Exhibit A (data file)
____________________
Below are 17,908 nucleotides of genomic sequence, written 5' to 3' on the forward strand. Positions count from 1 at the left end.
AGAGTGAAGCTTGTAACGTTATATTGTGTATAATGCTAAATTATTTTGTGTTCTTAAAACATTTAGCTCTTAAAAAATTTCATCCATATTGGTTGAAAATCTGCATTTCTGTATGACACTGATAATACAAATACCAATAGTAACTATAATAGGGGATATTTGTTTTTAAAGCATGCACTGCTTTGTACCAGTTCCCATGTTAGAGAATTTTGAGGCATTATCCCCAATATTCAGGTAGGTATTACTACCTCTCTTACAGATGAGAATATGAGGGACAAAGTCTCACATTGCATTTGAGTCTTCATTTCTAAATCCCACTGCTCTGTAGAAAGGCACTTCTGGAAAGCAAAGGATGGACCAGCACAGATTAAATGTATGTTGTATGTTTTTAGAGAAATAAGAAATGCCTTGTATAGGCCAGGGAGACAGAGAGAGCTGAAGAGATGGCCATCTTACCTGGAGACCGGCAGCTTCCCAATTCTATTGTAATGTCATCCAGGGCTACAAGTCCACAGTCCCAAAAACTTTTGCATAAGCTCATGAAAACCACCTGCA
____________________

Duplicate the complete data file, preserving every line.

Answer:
Below are 17,908 nucleotides of genomic sequence, written 5' to 3' on the forward strand. Positions count from 1 at the left end.
AGAGTGAAGCTTGTAACGTTATATTGTGTATAATGCTAAATTATTTTGTGTTCTTAAAACATTTAGCTCTTAAAAAATTTCATCCATATTGGTTGAAAATCTGCATTTCTGTATGACACTGATAATACAAATACCAATAGTAACTATAATAGGGGATATTTGTTTTTAAAGCATGCACTGCTTTGTACCAGTTCCCATGTTAGAGAATTTTGAGGCATTATCCCCAATATTCAGGTAGGTATTACTACCTCTCTTACAGATGAGAATATGAGGGACAAAGTCTCACATTGCATTTGAGTCTTCATTTCTAAATCCCACTGCTCTGTAGAAAGGCACTTCTGGAAAGCAAAGGATGGACCAGCACAGATTAAATGTATGTTGTATGTTTTTAGAGAAATAAGAAATGCCTTGTATAGGCCAGGGAGACAGAGAGAGCTGAAGAGATGGCCATCTTACCTGGAGACCGGCAGCTTCCCAATTCTATTGTAATGTCATCCAGGGCTACAAGTCCACAGTCCCAAAAACTTTTGCATAAGCTCATGAAAACCACCTGCA